Education, he contends, is not the transmission of authorised knowledge from one generation to the next but a way of attending to things, opening up paths of growth and discovery.What does this mean for the ways we think about study and the school, teaching and learning, and the freedoms they exemplify?
There’s also a citywide festival every year called Summer of Antwerp.They open two summer bars and have concerts, circuses, and theater by the river, and sometimes you find giant puppet-style figures walking around town.Every day there’s something else to do all over the city.They open a hotel inside an old office building where everyone rents a cot in one big room and it’s like summer camp for grown-ups.For an aperitivo drink or late night after going out, everyone ends up at Vitrin.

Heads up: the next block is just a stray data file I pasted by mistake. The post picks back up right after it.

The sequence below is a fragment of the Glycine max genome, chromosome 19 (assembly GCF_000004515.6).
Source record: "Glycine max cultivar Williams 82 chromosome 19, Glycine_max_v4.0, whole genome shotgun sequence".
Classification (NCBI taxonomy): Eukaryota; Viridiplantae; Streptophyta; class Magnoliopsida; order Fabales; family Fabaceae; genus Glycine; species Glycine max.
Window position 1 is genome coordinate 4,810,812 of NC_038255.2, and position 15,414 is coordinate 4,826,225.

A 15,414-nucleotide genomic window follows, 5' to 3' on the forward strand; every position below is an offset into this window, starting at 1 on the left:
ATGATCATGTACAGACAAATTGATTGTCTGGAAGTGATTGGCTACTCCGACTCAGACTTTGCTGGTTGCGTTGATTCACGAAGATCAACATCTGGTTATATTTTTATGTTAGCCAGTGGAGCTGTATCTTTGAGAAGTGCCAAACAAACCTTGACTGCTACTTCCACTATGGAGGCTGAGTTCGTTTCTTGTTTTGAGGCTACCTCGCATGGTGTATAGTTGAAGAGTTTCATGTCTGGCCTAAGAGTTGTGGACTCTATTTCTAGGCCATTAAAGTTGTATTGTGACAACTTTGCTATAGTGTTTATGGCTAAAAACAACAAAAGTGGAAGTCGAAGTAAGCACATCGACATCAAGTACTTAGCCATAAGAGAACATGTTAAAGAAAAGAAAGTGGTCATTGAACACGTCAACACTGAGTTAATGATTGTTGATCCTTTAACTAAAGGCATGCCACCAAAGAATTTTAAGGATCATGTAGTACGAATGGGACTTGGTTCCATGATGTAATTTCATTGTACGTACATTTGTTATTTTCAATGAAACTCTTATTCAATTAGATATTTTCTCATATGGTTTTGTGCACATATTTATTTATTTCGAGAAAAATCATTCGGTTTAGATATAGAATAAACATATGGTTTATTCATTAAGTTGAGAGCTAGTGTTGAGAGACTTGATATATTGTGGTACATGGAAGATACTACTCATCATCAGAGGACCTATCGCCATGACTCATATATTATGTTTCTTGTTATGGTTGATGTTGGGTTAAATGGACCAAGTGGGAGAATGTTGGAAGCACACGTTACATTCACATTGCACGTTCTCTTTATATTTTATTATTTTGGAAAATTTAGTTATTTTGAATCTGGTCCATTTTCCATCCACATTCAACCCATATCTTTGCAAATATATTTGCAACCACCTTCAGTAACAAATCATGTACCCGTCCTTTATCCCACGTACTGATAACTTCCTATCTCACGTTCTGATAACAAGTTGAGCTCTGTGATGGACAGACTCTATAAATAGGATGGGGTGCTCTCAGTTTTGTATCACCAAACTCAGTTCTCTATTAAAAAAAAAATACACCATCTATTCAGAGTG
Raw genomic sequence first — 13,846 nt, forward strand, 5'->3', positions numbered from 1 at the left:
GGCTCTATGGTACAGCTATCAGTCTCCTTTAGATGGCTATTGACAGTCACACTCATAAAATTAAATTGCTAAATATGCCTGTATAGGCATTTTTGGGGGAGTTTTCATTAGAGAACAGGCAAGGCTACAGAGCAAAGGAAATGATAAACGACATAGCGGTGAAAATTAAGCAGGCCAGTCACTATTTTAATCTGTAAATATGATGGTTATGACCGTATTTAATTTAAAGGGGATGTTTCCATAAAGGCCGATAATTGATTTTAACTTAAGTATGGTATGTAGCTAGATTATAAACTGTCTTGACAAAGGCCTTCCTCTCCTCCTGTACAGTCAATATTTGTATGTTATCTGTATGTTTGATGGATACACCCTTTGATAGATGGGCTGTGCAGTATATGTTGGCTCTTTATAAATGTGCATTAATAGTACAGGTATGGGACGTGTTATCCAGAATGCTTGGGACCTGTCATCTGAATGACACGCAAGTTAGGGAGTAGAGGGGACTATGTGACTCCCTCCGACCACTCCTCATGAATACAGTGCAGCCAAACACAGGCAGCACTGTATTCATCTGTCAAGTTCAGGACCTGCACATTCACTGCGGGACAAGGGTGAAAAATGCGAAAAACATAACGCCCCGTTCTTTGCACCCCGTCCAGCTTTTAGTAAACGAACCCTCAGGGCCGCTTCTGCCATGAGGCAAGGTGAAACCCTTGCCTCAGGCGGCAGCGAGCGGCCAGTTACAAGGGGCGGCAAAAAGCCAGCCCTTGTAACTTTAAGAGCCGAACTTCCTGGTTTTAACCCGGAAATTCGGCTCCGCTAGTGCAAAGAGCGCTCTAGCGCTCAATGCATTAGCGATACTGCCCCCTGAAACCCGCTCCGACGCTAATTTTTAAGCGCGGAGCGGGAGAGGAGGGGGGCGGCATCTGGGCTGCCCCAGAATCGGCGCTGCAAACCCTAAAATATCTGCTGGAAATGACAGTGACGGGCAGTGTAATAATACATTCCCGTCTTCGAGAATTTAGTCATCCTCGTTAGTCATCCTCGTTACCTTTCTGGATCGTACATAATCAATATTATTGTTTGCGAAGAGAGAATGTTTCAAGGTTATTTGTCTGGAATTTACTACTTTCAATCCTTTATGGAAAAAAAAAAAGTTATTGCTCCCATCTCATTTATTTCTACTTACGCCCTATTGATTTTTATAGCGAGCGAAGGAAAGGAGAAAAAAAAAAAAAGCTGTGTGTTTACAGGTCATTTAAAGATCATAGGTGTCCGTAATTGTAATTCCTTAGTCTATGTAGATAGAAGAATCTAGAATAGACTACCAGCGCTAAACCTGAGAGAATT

You always see familiar faces and a lot of fashion people go there.
And how does it bear on the practices of participation and observation, on ways of study in the field and in the school, on art and science, research and teaching, and the university?
Written in an engaging and accessible style, this book is intended as much for educationalists as for anthropologists.
It’s next to a great area for wandering around that people in Antwerp call the Wild Sea.
Ijzerenwaag connects a cool street now taken over by big fashion stores, and the Nationalestraat, a really chic street where Dries Van Noten and Ann __Demeulemeester__have their shops near the Mode Museum.
Culture and the Individual pulls together over twenty-five years of research on cultural consonance, defined as the degree to which individuals incorporate into their own beliefs and behaviors the prototypes for belief and behavior encoded in shared cultural models.